At the end of Mac DeMarco’s new mini-album, Another One, he shares his home address and invites listeners to stop by for a cup of coffee. Apparently, the address is real; fans have already started posting photographic evidence with DeMarco at his house in Queens. This bit at the end of the instrumental closer, “My House by the Water”, is one of the few instances in the Canadian-bred songwriter’s discography where his eccentric personality and surprisingly serious music intersect.
That’s the thing about DeMarco: His presence is paradoxical and more intriguing for it. On his most recent album, Salad Days, he opened up about love and failure, though he undercut that candidness with bizarre music videos featuring Homer Simpson masks. Another One keeps with that same trend, only with a Michael Jackson mask this time. It’s like having a heart-to-heart with a friend, then trying to defuse the seriousness of the conversation by making a crass joke.
At this point, DeMarco’s antics are expected. He can release an instrumental soundtrack for a barbecue, invite fans over for some grilling, and it doesn’t seem particularly out of left field. While in the past these moments may have overshadowed his work, now they work like acts of transparency. Another One is even more harrowing than Salad Days. The hazy production and wobbly guitar lines are still there, but DeMarco’s lyrics draw deeper into regret and how he could have done things better with his lover. Even sonically, it feels more downtrodden than the freaky vibes of Rock and Roll Night Club or 2.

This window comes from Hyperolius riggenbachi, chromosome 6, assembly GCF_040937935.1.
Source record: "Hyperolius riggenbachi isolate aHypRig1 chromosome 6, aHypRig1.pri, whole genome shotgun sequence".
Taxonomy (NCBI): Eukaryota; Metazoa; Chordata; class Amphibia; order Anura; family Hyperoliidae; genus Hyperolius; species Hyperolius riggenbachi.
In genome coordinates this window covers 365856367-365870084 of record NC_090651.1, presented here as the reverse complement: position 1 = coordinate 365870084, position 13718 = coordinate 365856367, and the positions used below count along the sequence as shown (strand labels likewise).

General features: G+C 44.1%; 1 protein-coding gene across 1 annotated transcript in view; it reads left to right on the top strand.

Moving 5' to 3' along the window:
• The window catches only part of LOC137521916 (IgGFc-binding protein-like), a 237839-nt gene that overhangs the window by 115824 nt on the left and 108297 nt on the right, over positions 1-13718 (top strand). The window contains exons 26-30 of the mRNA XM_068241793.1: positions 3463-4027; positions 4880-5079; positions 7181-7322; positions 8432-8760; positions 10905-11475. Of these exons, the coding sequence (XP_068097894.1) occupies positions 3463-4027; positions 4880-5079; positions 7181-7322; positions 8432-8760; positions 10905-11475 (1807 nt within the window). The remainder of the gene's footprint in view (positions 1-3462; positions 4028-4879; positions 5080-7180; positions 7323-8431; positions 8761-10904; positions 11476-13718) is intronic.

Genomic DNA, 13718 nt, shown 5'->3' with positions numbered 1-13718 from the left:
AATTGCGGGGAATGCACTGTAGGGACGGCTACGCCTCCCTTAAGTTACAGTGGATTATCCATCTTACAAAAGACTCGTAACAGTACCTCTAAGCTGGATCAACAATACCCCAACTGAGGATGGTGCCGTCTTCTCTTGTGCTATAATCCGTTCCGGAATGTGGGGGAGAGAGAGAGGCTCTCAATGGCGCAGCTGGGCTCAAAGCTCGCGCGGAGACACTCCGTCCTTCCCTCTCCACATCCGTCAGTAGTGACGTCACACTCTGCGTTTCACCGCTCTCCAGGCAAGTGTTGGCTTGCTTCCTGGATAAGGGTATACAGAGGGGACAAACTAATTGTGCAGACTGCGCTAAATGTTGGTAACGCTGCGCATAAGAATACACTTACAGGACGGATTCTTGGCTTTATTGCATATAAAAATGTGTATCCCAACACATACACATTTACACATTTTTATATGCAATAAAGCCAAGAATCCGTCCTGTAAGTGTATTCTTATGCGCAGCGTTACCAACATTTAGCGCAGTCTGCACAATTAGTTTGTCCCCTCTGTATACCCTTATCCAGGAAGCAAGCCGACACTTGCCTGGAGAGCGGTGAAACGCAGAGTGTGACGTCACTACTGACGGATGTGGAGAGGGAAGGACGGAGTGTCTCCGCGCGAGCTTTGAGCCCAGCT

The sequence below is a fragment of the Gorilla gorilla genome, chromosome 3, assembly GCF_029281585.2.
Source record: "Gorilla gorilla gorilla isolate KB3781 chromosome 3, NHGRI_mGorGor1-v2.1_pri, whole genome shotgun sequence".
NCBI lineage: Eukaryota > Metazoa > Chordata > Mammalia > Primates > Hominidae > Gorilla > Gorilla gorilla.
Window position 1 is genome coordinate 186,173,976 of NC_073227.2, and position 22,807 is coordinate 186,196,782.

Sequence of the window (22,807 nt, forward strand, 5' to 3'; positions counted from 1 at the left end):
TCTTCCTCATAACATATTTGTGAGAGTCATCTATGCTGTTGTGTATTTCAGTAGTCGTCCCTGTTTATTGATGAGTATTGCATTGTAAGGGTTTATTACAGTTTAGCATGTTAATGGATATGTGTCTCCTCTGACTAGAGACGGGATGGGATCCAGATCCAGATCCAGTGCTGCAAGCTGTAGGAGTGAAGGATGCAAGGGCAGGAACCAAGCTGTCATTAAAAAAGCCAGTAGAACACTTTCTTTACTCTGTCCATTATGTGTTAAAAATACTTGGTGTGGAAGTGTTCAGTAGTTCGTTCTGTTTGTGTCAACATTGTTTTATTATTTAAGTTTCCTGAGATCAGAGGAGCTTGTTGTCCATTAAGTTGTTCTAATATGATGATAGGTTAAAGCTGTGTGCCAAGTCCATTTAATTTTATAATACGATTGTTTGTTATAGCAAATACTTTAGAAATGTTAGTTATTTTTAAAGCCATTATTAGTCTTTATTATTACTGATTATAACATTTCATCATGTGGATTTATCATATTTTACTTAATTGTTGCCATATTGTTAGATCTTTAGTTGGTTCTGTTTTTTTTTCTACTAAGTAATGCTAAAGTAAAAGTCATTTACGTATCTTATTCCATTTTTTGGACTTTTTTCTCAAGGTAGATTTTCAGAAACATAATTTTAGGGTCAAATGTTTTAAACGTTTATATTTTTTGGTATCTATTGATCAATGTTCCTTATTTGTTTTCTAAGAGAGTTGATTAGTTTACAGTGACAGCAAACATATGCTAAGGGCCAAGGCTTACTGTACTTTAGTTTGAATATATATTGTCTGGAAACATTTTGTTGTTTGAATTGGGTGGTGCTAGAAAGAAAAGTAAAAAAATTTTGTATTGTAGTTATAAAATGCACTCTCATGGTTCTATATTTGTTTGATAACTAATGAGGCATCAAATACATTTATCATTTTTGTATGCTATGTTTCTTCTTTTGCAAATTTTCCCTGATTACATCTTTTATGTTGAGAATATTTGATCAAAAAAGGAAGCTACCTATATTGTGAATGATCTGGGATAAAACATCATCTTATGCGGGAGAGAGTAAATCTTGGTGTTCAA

“A Heart Like Hers” epitomizes DeMarco’s emotional lows with subtle guitar lines, lush synthesizer drones, and airy vocal melodies. His woes are direct as he pleads, “Done is all the love, love that I had saved for you.” Given his joyous persona in seemingly every other facet of his public life, these confessions hit even harder.
First impressions of the record’s title may make it seem like a flippant joke about “yet another Mac DeMarco album,” but that’s not its only meaning. On the title track, DeMarco dives even further into his insecurities. He wonders if his ex has found another lover, letting him stew in the fact that she’s moved on while he’s still staring at the clock, waiting for her to come back. He echoes this sentiment with the spiraling “No Other Heart”. Even the lighter-sounding songs keep with this theme, with “The Way You’d Love Her” and “I’ve Been Waiting for Her” both pairing jaunty guitar lines with DeMarco’s seemingly endless pursuit of love.
Another One plays like a short conversation with a heartbroken DeMarco. After it finishes playing, it makes sense that people would want to travel to DeMarco’s New York home and share a cup of coffee with him — not just because it’s a funny thing to do, but just to be there and listen to someone in their time of need. Or maybe it’s just a chance to give him some much-needed distraction, shooting the shit and telling dirty jokes at his house by the water.
Essential Tracks: “A Heart Like Hers”, “Another One”, and “No Other Heart”